The first thing we did in the morning was head to the train station to buy our tickets. This turned into our first major mistake, waiting to get to Alausí before buying the tickets. No one was wandering about town except for those who appeared to be locals, so we thought we were sitting pretty. When I requested two tickets for the next morning’s 11am train, we were told they were sold out. I tried the 8am train with the same results, and it continued for the 3pm train. Where are all these people that presumably will fill up the train?
With very long faces and the remorseful response that we came here specifically for the train and was only here for two nights, the manger stepped forward. He said he could offer us two tickets on the 11am train, but we would be in separate cars. Ron asked if it were possible for the conductor to see if anyone was single and willing to move cars, but the answer
was no chance. Deciding not to press our luck, we grabbed them. This country is document happy, so we had to show our passports to buy the tickets. With a sly mile, the manager said, “The ticket for you is $25, but for you”, pointing to Ron, “it is $14.50. Since you are over 65, you get a discount.” That was a nice treat.
By 8am, we were out and about looking for the one restaurant in the town that has espresso coffee. It was extremely foggy; making us hope to be grateful, we were able to get the 11am train.
At the suggested restaurant, we had their breakfast special for
$4 each. Hot milk with coffee, two eggs cooked to our choosing, a plate each of fresh fruit (it was cantaloupe and banana sliced), rolls, two jams, a thick slice of cheese each, and a large glass of juice.
When it was time for the train, we had to go to Pre-Boarding, have our tickets checked and stamped again. Then we lined up depending on our car number. I said good-bye to Ron. The inside of the cars were lovely. On one side, there were single lush seats in twos: one facing the other. On the other side of the aisle, it was two lush seats facing two more. The windows were narrow, but enough to fit a camera through. The man across from me was from Germany as was the family of four directly across from us.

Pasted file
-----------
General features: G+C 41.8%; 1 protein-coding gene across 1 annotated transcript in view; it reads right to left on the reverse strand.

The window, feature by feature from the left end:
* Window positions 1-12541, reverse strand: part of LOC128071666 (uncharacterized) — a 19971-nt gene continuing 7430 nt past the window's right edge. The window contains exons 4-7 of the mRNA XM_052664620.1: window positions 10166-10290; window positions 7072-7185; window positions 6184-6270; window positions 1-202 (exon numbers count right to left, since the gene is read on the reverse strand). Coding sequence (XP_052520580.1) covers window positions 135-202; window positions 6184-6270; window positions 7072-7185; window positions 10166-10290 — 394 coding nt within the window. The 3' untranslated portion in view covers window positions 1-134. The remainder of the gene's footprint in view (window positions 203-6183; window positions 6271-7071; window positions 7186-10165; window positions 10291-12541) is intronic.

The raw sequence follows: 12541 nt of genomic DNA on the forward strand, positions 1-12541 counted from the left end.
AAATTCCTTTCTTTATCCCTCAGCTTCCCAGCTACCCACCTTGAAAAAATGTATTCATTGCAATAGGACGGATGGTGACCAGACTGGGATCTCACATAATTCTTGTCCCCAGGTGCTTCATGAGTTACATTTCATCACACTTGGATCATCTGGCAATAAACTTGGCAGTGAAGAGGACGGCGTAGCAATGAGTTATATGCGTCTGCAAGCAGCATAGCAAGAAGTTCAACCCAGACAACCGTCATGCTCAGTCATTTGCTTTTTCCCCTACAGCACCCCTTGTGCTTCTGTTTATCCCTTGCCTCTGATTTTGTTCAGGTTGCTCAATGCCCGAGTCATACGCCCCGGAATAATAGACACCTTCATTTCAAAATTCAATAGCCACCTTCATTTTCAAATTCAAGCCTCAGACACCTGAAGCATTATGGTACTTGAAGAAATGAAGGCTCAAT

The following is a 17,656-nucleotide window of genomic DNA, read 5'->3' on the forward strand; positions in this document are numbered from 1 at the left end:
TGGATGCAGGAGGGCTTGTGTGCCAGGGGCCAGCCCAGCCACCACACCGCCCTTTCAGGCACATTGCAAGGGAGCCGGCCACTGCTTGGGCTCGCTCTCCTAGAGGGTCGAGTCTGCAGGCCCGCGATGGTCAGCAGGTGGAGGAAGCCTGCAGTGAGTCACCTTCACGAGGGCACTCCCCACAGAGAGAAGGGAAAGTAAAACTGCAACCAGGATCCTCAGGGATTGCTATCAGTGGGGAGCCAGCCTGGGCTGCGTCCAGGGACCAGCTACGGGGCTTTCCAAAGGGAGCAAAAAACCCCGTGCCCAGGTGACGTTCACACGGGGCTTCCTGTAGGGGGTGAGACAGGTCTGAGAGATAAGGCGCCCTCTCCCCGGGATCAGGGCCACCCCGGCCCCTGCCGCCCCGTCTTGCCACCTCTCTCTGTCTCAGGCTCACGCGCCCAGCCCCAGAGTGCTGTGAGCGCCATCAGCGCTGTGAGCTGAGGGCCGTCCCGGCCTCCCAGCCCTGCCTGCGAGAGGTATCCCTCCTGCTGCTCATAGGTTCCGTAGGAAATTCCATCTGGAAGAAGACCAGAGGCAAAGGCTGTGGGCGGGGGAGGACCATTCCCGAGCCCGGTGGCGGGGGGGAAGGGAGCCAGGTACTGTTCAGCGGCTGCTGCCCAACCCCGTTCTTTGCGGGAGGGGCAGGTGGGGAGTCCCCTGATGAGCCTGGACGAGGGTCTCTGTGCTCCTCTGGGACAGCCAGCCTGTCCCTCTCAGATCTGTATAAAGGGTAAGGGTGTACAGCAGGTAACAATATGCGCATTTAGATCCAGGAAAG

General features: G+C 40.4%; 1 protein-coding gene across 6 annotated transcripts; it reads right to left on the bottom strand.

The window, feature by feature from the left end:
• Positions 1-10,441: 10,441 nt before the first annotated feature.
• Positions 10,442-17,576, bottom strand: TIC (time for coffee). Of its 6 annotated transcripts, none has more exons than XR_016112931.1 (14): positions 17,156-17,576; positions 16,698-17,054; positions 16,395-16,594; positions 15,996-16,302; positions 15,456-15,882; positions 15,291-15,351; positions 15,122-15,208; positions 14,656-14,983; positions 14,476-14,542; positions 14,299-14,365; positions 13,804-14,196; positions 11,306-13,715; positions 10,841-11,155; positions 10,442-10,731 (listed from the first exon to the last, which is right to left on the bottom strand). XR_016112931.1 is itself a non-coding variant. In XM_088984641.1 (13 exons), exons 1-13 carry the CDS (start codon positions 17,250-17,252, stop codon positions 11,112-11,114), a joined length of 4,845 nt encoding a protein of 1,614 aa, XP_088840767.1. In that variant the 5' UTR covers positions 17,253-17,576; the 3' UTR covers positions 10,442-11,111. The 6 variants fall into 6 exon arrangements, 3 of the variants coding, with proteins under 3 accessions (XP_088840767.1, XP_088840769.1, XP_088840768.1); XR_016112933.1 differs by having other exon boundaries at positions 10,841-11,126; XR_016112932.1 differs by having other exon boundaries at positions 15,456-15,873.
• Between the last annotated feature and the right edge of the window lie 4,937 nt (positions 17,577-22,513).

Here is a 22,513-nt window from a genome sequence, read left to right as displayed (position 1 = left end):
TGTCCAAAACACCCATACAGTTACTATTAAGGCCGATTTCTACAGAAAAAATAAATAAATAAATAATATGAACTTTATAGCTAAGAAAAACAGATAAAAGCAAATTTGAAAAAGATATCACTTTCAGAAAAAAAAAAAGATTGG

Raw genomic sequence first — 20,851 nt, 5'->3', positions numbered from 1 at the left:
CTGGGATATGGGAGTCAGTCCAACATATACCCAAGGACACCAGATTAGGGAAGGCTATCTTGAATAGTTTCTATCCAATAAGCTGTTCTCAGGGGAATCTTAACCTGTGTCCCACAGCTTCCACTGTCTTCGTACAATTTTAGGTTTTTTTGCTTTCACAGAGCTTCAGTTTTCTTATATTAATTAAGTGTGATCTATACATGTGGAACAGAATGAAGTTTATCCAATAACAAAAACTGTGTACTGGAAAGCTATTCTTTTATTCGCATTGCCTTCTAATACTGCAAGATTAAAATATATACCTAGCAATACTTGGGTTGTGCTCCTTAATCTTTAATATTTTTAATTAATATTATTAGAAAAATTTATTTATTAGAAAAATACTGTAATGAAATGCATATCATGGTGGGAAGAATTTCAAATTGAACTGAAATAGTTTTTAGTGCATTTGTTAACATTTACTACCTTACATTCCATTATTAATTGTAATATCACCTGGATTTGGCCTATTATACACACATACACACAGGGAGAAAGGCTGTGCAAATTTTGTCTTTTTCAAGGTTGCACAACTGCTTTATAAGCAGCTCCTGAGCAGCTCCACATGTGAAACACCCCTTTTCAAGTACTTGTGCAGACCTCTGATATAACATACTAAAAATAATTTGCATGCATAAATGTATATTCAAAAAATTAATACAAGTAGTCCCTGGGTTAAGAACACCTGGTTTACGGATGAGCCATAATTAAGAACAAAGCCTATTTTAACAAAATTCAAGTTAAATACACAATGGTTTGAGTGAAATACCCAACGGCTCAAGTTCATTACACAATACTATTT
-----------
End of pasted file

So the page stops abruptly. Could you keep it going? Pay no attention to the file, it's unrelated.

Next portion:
A guide described everything we were passing in Spanish and then in English. I found out when we stopped in Simambe that Ron was the only English speaker in his train car; the male guide in the car gave the tour information in Spanish over the PA system and then personally repeated to my spouse. What excellent service. The ride was delightful. The mountains are magnificent and are quite comparable with those in New Zealand for shades of green.
Along with the train ticket, we received a coupon for $2 usable at the Tren Cafe in Simambe. We stayed there for
about an hour, where you are able to see the mountain called Nariz de la Diablo or Devil’s Nose. One needs some imagination to consider how anyone would know what the devil’s nose looks like to begin with.
To entertain us during our layover, folkloric dancers performed many native dances. The
alternative or addition to is to climb many stairs to the Interpretive Centre to learn the history of the railway. There were 2,500 lives lost in building this route from dynamite blasts cause rock avalanches; many were workers from Jamaica. The guides stated this is one of the most difficult railroad routes to have been built in the world. Due to the dynamite, the area once replete with condors is now barren.
On the unused train tracks, there is a family with their adult llama, baby llama, and a horse. To have your picture taken with each of the llamas will cost you $1. A horse ride up and
down the tracks is more. After a couple of rides, the horse acted more like a mule. It was resistant to continue being the beast of burden.
When we returned the fog was coming in again, so we had concerns for those on the 3pm train. Seeing a number of tour buses, we realized that train tickets were sold to tour groups, not necessarily those staying in town.
Walking around the town, we delighted in its quaintness. The tourism office was open, so we stopped in for the heck of it. Finding the young woman spoke excellent English, we asked where she learned it. Her reply, “I was born and raised in New Jersey, but my parents are from here.” That gave us a laugh.
At the far end of town opposite the train station, is a park. The walls beyond the park are decorated with humongous mosaic murals commemorating the train in the town. Beyond this are stairs that go on forever, too many to count. We watched people come up and down them; even the young looked exhausted. Some had school uniforms on, so the thought of having to make that up and down journey five times a week would make me reconsider an education.